Saturday, March 18, 2006

Generation Stereotyped

Recent issues of American Libraries and College and Research Library News have both had articles on how to cope with the new generation of librarians. It sounds as if the old guard needs a guidebook. How can we understand these uppity young people? They're so odd. It must be all that multitasking, or is that they love technology?

Or is it that some librarians can't resist classification? By age.

Angel, the Gypsy Librarian, has a long and thoughtful post about all this (which is no surprise; all of his posts are thoughtful). Personally, I think it's time to drop this peculiar form of stereotyping and get on with simply being professionals who respect one another and don't stoop to ageism, e.g. you're young, so likely to rebel; I'm old, so likely to cling to protocol. Ah, baloney!

2 comments:

Charlotte said...

Barbara, this made me laugh because 15 years ago this month I got my first letter published in "American Libraries" responding to an essay about hiring only older librarians. I made a good case for us newcomers at the time. At 25, I had been actively working in libraries half my life, so I felt just fine about my career choice and ability to contribute to the profession. It's clear these days that the world of technology is changing so much of what librarians do and there are many times when I feel so old and unprepared for this new world. For me, the answer isn't drawing generational lines in the sand, it's creating continuing education opportunities for librarians my age and older who just missed the boat on a lot of the new technology and are isolated in small libraries without technical support or training. This week, for instance, I am seeing the word Wiki all over the place and I have no clue how that is different from a blog, or why I would want to do one or why someone created one for ALA in New Orleans, even though I logged on to it. Looked like an interactive newsletter, I guess, just don't ask me to make one! These "Senior" moments are happening more and more frequently and it's easy to get frustrated and upset about feeling "left out" of the new world of librarianship. I gotta say, too, so much of what I see on blogs (present company excepted!)just seems like so much self involvement and tedium that I have been turned off of the whole medium. We just interviewed a young woman for a librarian position at our library and she couldn't stop talking about how much we needed a blog. My boss and I just rolled our eyes because we were thinking about all our real technology needs with aging equipment, old automated system and incompatible software, etc. etc. Cool tech features is way down our list of problems right now.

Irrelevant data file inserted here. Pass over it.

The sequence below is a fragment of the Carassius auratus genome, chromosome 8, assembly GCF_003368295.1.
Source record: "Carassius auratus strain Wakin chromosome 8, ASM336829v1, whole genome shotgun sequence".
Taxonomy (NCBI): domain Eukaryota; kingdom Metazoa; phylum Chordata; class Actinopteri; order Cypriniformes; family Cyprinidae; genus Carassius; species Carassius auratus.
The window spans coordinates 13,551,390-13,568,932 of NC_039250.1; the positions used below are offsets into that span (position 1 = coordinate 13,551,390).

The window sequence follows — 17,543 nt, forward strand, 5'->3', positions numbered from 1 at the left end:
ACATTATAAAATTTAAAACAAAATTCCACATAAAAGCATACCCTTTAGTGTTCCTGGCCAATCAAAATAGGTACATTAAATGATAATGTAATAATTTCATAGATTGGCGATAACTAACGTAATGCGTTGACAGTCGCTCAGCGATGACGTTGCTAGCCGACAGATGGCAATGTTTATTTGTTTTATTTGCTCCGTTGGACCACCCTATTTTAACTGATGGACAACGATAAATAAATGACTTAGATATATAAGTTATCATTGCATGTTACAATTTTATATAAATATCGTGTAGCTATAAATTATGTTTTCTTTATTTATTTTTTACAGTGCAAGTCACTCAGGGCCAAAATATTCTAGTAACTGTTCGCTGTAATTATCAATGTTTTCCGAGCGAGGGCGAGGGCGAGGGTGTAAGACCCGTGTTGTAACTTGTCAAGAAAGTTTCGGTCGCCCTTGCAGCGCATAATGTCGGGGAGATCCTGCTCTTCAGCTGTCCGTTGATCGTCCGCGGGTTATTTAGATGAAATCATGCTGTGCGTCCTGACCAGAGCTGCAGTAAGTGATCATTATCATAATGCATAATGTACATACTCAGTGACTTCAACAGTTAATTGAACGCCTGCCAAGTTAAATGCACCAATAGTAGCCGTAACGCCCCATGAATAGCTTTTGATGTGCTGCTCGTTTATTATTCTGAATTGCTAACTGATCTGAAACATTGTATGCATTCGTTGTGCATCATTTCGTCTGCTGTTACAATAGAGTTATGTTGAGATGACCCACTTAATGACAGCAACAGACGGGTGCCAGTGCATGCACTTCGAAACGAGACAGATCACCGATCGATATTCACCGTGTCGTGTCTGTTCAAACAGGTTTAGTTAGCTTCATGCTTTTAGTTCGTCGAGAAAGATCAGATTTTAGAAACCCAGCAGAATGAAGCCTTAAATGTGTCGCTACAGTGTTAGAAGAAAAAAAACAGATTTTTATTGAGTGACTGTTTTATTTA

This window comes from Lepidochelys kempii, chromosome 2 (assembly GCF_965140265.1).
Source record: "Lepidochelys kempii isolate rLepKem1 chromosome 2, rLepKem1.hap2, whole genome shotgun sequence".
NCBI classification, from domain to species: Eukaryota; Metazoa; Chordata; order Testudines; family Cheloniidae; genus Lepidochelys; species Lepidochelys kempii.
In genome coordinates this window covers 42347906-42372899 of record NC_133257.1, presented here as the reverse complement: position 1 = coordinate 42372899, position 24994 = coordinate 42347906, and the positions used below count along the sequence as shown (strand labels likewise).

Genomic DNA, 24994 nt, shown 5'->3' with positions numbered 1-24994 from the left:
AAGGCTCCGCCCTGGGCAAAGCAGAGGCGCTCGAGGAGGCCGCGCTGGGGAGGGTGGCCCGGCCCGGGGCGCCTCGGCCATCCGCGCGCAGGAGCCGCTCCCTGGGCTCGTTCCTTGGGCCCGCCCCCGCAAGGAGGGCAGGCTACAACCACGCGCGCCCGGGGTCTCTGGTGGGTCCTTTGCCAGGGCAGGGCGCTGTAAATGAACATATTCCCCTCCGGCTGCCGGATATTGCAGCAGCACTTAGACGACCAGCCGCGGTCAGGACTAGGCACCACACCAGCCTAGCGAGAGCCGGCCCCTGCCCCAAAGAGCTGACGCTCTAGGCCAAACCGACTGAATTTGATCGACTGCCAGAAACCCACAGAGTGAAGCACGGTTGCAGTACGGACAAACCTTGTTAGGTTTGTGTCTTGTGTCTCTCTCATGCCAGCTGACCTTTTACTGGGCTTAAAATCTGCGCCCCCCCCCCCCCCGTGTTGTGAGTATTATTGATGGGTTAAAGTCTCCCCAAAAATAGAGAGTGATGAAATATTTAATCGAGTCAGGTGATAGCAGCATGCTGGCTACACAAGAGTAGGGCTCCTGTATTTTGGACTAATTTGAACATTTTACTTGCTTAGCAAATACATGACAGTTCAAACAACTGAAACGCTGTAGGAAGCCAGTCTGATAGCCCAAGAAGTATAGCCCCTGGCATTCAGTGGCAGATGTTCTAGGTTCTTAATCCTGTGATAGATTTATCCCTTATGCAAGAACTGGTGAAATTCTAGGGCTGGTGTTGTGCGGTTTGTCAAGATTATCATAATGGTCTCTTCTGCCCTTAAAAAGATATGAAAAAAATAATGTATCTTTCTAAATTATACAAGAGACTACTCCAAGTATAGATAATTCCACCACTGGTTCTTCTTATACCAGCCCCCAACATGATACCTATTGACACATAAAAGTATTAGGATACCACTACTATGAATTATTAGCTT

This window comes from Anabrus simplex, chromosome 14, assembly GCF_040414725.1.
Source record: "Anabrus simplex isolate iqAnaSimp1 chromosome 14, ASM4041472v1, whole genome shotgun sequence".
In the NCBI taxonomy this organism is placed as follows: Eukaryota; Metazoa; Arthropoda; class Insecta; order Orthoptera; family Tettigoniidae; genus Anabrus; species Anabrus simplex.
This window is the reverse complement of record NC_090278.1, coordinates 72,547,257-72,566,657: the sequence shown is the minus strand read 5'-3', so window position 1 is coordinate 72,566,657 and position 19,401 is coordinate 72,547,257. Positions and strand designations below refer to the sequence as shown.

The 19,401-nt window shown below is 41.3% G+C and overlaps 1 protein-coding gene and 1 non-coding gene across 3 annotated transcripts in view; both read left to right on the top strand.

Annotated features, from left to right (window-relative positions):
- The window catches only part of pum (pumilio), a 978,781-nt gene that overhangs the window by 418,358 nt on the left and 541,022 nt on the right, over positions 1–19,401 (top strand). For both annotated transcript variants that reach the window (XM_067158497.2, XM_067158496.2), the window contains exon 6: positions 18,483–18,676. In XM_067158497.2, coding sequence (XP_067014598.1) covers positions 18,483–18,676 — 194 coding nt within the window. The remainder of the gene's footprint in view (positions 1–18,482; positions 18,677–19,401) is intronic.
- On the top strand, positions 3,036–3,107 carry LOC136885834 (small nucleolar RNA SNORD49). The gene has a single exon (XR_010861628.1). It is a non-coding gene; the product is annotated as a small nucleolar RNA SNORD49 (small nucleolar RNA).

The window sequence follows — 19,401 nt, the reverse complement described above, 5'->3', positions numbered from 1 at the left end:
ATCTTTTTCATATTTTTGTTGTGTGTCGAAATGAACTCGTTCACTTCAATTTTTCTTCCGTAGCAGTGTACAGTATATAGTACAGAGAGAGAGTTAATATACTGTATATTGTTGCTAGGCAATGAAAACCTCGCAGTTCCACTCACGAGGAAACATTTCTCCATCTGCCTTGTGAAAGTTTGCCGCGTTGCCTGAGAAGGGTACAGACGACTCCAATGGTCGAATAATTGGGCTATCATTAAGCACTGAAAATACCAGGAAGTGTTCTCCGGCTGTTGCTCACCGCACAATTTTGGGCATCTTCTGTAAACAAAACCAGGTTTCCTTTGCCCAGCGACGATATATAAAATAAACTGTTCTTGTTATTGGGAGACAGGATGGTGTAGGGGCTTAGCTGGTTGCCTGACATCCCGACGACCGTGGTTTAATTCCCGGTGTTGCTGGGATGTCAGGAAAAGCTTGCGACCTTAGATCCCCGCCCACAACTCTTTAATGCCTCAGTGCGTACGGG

At that moment there seemed a real disconnect between the problems of the "older" librarian and the enthusiams of the newer librarian. It was very striking.

Alec said...

LOL! Thanks, Barbara. Your entry is a gem, both hilarious and true. Amen!